Alex is a senior in high school when she falls for the new boy at school named Cole. He’s funny, cute, and a rising sports star who seems to adore her as much as she adores him. Alex has always felt like something was missing from her life, and it seems as though Cole is that missing piece. The only problem is that he seems a little jealous of her friendship with her two best friends, Zack and Bethany, but Alex can understand why he doesn’t want her spending all her time with them. But as the two get deeper into their relationship, she starts to realize that Cole’s subtle put-downs are increasing in frequency and are being accompanied by violent behaviors. As she struggles to reconcile the fact that this boy whom she loves is also a boy who can hurt her, Alex faces some of the toughest decisions of her life.
This is the third book I’ve read this year about teens in abusive relationships, and it is by far the best of the three. While I really liked Deb Caletti’s Stay and really hated Amanda Grace’s But I Love Him (this is actually a case where the more I think about the book, the angrier I get), Jennifer Brown’s sophomore effort surpasses these other books because she manages to create the most authentic tale of abuse that I’ve ever read.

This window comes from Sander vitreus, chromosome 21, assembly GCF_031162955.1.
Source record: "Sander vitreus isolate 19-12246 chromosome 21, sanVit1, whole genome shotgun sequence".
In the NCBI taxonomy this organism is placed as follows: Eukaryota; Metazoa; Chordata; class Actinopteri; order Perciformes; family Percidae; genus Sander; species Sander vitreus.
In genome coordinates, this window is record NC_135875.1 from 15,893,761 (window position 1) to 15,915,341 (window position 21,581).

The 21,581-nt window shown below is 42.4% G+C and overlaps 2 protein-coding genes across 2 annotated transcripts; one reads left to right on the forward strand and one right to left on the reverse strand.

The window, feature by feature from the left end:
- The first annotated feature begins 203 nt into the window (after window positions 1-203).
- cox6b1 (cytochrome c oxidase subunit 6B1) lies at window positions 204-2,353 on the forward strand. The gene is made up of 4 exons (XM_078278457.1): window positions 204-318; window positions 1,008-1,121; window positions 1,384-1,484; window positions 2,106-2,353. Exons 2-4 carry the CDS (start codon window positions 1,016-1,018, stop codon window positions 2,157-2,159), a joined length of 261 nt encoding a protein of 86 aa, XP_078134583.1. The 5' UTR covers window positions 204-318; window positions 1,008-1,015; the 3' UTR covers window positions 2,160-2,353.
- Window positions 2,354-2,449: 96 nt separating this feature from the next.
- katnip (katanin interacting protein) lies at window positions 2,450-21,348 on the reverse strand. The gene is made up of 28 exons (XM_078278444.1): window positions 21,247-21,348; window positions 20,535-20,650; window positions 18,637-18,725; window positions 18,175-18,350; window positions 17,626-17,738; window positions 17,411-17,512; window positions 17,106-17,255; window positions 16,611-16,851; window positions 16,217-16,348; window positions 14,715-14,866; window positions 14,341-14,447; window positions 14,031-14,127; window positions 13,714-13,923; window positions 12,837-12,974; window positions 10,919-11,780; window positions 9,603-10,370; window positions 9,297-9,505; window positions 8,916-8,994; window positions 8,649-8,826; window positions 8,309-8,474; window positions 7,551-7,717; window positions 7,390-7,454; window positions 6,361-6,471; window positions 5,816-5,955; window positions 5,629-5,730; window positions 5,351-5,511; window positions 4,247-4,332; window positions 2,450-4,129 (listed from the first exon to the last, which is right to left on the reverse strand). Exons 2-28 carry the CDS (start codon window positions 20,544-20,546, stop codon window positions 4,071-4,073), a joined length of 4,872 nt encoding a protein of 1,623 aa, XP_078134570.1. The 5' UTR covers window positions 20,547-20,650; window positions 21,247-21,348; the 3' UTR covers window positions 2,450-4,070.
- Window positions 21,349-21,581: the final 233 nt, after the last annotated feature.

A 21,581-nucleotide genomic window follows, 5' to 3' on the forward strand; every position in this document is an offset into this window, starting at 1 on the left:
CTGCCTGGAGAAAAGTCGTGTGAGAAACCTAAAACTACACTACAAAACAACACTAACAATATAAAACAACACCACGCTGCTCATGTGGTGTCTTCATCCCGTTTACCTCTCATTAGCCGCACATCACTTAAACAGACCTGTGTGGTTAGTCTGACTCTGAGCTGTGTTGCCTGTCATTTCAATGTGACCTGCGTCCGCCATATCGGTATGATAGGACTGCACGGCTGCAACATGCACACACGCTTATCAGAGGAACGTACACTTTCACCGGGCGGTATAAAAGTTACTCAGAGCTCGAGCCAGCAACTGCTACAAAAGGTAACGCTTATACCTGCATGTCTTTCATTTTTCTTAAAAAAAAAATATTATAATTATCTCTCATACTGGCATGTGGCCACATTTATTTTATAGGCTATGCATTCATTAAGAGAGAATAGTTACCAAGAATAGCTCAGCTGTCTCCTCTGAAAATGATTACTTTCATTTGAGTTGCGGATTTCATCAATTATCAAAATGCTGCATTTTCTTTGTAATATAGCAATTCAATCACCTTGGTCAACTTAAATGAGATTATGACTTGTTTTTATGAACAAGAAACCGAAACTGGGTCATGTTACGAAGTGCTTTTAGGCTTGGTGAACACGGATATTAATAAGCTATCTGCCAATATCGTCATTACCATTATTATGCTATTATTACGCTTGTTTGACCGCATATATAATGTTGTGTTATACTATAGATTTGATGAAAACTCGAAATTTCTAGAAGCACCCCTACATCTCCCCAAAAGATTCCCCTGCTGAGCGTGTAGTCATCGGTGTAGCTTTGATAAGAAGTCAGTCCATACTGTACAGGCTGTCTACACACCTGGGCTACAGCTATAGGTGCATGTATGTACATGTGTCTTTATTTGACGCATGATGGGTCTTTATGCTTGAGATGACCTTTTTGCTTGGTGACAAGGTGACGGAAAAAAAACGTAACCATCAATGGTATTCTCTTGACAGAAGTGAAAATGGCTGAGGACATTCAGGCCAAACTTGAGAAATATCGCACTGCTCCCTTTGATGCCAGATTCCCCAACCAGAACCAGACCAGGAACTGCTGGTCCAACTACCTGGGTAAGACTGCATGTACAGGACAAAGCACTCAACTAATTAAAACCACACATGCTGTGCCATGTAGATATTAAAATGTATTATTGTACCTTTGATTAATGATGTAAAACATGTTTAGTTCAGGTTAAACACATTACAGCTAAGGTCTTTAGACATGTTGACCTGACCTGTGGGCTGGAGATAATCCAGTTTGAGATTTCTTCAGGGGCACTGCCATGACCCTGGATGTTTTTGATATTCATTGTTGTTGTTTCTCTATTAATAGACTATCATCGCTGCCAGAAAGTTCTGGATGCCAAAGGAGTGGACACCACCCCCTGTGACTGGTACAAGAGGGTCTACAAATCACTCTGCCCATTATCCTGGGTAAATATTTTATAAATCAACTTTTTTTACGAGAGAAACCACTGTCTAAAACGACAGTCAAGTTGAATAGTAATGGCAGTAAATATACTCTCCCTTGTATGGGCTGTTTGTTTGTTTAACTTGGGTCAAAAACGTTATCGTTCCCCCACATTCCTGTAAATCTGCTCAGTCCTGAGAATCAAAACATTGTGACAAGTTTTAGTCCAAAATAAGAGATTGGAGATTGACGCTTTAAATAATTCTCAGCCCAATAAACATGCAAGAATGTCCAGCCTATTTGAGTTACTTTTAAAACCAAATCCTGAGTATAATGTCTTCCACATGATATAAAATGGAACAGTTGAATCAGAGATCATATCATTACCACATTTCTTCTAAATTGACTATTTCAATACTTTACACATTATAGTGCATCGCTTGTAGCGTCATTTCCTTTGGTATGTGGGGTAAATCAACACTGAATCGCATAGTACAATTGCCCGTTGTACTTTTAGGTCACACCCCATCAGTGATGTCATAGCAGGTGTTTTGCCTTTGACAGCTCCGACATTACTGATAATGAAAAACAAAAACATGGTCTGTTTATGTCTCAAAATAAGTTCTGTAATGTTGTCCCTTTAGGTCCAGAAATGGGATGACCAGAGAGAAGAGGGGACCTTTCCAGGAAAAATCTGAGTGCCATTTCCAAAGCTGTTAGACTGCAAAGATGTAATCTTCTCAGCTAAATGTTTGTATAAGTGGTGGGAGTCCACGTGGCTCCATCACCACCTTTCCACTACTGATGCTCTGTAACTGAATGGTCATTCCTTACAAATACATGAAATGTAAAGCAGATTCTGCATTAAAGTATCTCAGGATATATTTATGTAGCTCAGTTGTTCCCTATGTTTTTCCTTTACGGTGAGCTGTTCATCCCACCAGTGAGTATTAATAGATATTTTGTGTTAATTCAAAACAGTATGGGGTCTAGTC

The book’s power comes from Brown’s honest portrayal of Cole and Alex’s relationship. The pacing is slow at the beginning, but it feels deliberate as Brown sets up the relationships and the unavoidable outcomes. Brown has an expert ability to handle difficult subject matter (she did it in her debut novel Hate List as well): everything from Cole’s abuse and emotional manipulation to Alex’s inability to speak about the abuse to Bethany and Zack’s frustration and fear about the situation all feels so real that it hurts–it really hurts–to read it. This is a raw read, Gentle Readers.
What was hard to accept in other books about abuse is made much more clear in this one. As hard as it is to watch Alex remain in a relationship with Cole, who grows increasingly more violent as time passes, the reader understands what is happening. Alex lives in a post-after-school-special world, one in which kids are taught about how to spot the signs of abuse. It is actually this that makes it harder for Alex to accept the fact that she’s in one because she’s supposed to be a strong, enlightened girl who would never succumb to such a situation. And yet, she does, and it is easy to see why.
Never didactic and highly visceral, this is an important book. Highly recommended.
Bitter End by Jennifer Brown. Little, Brown Books for Young Readers: 2011. Library copy.